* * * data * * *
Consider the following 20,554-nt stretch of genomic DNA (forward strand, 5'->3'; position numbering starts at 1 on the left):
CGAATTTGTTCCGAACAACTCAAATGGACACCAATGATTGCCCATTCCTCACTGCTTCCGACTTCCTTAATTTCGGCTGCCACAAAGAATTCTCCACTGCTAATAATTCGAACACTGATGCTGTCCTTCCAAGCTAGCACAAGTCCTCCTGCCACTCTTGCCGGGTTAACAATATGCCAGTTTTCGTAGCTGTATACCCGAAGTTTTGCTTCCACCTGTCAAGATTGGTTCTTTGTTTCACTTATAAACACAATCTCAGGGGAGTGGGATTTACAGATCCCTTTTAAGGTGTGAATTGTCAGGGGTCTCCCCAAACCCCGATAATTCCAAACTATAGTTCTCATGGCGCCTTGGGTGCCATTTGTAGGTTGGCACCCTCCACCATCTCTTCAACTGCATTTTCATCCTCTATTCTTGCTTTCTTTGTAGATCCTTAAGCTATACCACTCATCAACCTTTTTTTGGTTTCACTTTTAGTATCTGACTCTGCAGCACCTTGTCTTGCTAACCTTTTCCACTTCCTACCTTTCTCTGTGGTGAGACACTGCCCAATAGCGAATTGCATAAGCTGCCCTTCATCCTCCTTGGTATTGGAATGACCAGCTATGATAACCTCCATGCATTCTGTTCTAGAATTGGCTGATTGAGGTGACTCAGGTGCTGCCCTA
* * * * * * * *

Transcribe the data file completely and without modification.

Consider the following 20,554-nt stretch of genomic DNA (forward strand, 5'->3'; position numbering starts at 1 on the left):
CGAATTTGTTCCGAACAACTCAAATGGACACCAATGATTGCCCATTCCTCACTGCTTCCGACTTCCTTAATTTCGGCTGCCACAAAGAATTCTCCACTGCTAATAATTCGAACACTGATGCTGTCCTTCCAAGCTAGCACAAGTCCTCCTGCCACTCTTGCCGGGTTAACAATATGCCAGTTTTCGTAGCTGTATACCCGAAGTTTTGCTTCCACCTGTCAAGATTGGTTCTTTGTTTCACTTATAAACACAATCTCAGGGGAGTGGGATTTACAGATCCCTTTTAAGGTGTGAATTGTCAGGGGTCTCCCCAAACCCCGATAATTCCAAACTATAGTTCTCATGGCGCCTTGGGTGCCATTTGTAGGTTGGCACCCTCCACCATCTCTTCAACTGCATTTTCATCCTCTATTCTTGCTTTCTTTGTAGATCCTTAAGCTATACCACTCATCAACCTTTTTTTGGTTTCACTTTTAGTATCTGACTCTGCAGCACCTTGTCTTGCTAACCTTTTCCACTTCCTACCTTTCTCTGTGGTGAGACACTGCCCAATAGCGAATTGCATAAGCTGCCCTTCATCCTCCTTGGTATTGGAATGACCAGCTATGATAACCTCCATGCATTCTGTTCTAGAATTGGCTGATTGAGGTGACTCAGGTGCTGCCCTA